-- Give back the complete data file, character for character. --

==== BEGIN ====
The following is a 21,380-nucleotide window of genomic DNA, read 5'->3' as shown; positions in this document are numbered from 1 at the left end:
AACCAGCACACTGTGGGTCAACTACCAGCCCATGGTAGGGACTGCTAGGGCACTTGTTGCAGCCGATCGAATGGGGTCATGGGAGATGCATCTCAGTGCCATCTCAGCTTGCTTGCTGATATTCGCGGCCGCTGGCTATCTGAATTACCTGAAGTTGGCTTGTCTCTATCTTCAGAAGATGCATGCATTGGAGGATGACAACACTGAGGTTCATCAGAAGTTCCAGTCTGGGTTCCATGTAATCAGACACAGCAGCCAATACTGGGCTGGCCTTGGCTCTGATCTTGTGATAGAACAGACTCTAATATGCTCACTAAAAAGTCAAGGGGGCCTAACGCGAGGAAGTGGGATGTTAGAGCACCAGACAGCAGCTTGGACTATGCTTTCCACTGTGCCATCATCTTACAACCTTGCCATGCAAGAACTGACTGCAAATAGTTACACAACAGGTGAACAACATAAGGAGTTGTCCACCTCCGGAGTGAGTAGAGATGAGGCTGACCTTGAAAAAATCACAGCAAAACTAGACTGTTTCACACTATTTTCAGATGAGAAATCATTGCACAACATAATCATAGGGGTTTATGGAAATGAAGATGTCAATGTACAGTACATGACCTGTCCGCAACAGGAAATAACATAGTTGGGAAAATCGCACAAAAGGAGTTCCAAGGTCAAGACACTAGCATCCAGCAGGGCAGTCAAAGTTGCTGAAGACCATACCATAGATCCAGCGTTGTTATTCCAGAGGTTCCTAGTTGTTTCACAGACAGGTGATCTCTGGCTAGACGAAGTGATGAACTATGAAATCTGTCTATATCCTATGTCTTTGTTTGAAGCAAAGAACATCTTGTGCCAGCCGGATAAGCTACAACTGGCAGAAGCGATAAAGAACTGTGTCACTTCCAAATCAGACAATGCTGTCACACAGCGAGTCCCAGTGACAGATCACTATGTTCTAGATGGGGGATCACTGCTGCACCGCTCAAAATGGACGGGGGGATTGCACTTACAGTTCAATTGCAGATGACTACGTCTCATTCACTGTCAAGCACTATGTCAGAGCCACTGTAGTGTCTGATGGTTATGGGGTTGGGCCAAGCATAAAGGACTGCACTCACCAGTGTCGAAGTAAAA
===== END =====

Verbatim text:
The following is a 21,380-nucleotide window of genomic DNA, read 5'->3' as shown; positions in this document are numbered from 1 at the left end:
AACCAGCACACTGTGGGTCAACTACCAGCCCATGGTAGGGACTGCTAGGGCACTTGTTGCAGCCGATCGAATGGGGTCATGGGAGATGCATCTCAGTGCCATCTCAGCTTGCTTGCTGATATTCGCGGCCGCTGGCTATCTGAATTACCTGAAGTTGGCTTGTCTCTATCTTCAGAAGATGCATGCATTGGAGGATGACAACACTGAGGTTCATCAGAAGTTCCAGTCTGGGTTCCATGTAATCAGACACAGCAGCCAATACTGGGCTGGCCTTGGCTCTGATCTTGTGATAGAACAGACTCTAATATGCTCACTAAAAAGTCAAGGGGGCCTAACGCGAGGAAGTGGGATGTTAGAGCACCAGACAGCAGCTTGGACTATGCTTTCCACTGTGCCATCATCTTACAACCTTGCCATGCAAGAACTGACTGCAAATAGTTACACAACAGGTGAACAACATAAGGAGTTGTCCACCTCCGGAGTGAGTAGAGATGAGGCTGACCTTGAAAAAATCACAGCAAAACTAGACTGTTTCACACTATTTTCAGATGAGAAATCATTGCACAACATAATCATAGGGGTTTATGGAAATGAAGATGTCAATGTACAGTACATGACCTGTCCGCAACAGGAAATAACATAGTTGGGAAAATCGCACAAAAGGAGTTCCAAGGTCAAGACACTAGCATCCAGCAGGGCAGTCAAAGTTGCTGAAGACCATACCATAGATCCAGCGTTGTTATTCCAGAGGTTCCTAGTTGTTTCACAGACAGGTGATCTCTGGCTAGACGAAGTGATGAACTATGAAATCTGTCTATATCCTATGTCTTTGTTTGAAGCAAAGAACATCTTGTGCCAGCCGGATAAGCTACAACTGGCAGAAGCGATAAAGAACTGTGTCACTTCCAAATCAGACAATGCTGTCACACAGCGAGTCCCAGTGACAGATCACTATGTTCTAGATGGGGGATCACTGCTGCACCGCTCAAAATGGACGGGGGGATTGCACTTACAGTTCAATTGCAGATGACTACGTCTCATTCACTGTCAAGCACTATGTCAGAGCCACTGTAGTGTCTGATGGTTATGGGGTTGGGCCAAGCATAAAGGACTGCACTCACCAGTGTCGAAGTAAAA